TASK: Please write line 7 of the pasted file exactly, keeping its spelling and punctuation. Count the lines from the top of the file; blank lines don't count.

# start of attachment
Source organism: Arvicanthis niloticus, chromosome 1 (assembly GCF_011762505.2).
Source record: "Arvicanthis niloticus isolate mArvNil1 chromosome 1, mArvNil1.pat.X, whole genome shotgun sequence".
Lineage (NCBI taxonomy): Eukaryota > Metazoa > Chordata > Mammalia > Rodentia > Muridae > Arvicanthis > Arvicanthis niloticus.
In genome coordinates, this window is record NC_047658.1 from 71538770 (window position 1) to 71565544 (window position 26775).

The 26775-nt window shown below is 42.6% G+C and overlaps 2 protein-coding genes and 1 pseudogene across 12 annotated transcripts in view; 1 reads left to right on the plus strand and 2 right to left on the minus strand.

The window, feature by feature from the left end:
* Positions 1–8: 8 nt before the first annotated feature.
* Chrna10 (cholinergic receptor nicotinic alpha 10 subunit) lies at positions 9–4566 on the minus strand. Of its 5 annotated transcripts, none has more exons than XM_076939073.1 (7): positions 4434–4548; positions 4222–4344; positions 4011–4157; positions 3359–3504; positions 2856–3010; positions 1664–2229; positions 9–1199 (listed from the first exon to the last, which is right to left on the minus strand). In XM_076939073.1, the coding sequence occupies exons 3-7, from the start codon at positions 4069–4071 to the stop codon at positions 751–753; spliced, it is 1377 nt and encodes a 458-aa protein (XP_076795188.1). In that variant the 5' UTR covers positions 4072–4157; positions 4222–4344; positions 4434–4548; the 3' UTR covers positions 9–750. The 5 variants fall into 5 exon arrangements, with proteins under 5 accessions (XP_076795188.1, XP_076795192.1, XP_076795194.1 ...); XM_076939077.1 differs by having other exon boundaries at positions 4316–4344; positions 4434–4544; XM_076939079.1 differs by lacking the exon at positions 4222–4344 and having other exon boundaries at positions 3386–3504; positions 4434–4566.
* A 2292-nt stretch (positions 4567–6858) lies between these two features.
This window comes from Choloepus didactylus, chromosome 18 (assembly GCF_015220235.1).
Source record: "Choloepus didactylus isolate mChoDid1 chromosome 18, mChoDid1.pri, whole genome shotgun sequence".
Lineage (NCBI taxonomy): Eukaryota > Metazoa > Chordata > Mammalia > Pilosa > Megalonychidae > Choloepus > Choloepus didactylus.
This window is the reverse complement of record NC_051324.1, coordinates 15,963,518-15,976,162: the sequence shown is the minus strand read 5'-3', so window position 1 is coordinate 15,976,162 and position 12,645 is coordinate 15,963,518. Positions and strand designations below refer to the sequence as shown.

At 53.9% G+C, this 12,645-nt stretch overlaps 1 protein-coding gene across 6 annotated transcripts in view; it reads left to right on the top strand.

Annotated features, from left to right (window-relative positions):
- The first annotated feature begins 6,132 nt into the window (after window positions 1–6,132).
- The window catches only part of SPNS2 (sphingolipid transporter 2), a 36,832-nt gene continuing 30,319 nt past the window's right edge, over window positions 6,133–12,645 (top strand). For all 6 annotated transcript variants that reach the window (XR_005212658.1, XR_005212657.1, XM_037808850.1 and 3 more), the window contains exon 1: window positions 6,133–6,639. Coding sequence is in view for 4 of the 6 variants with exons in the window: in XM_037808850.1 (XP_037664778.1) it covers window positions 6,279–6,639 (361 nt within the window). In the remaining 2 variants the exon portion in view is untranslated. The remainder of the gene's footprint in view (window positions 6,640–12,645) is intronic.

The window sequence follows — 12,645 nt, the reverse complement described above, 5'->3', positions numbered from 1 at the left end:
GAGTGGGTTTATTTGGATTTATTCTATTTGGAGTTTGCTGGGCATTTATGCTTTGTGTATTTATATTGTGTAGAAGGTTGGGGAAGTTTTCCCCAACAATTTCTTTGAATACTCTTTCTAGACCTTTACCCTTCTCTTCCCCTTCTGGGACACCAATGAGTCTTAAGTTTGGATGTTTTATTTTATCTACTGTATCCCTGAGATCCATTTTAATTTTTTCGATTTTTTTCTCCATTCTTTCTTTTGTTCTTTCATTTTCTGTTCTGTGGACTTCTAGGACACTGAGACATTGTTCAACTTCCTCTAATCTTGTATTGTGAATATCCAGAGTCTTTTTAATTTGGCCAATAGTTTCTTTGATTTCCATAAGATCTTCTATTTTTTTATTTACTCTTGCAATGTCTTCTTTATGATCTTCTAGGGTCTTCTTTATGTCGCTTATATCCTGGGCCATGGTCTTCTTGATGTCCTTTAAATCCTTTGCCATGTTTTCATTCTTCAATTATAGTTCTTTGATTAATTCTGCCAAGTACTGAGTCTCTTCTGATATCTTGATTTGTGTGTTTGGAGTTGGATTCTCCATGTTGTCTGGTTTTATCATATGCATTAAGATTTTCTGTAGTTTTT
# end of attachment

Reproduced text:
* Positions 1–8: 8 nt before the first annotated feature.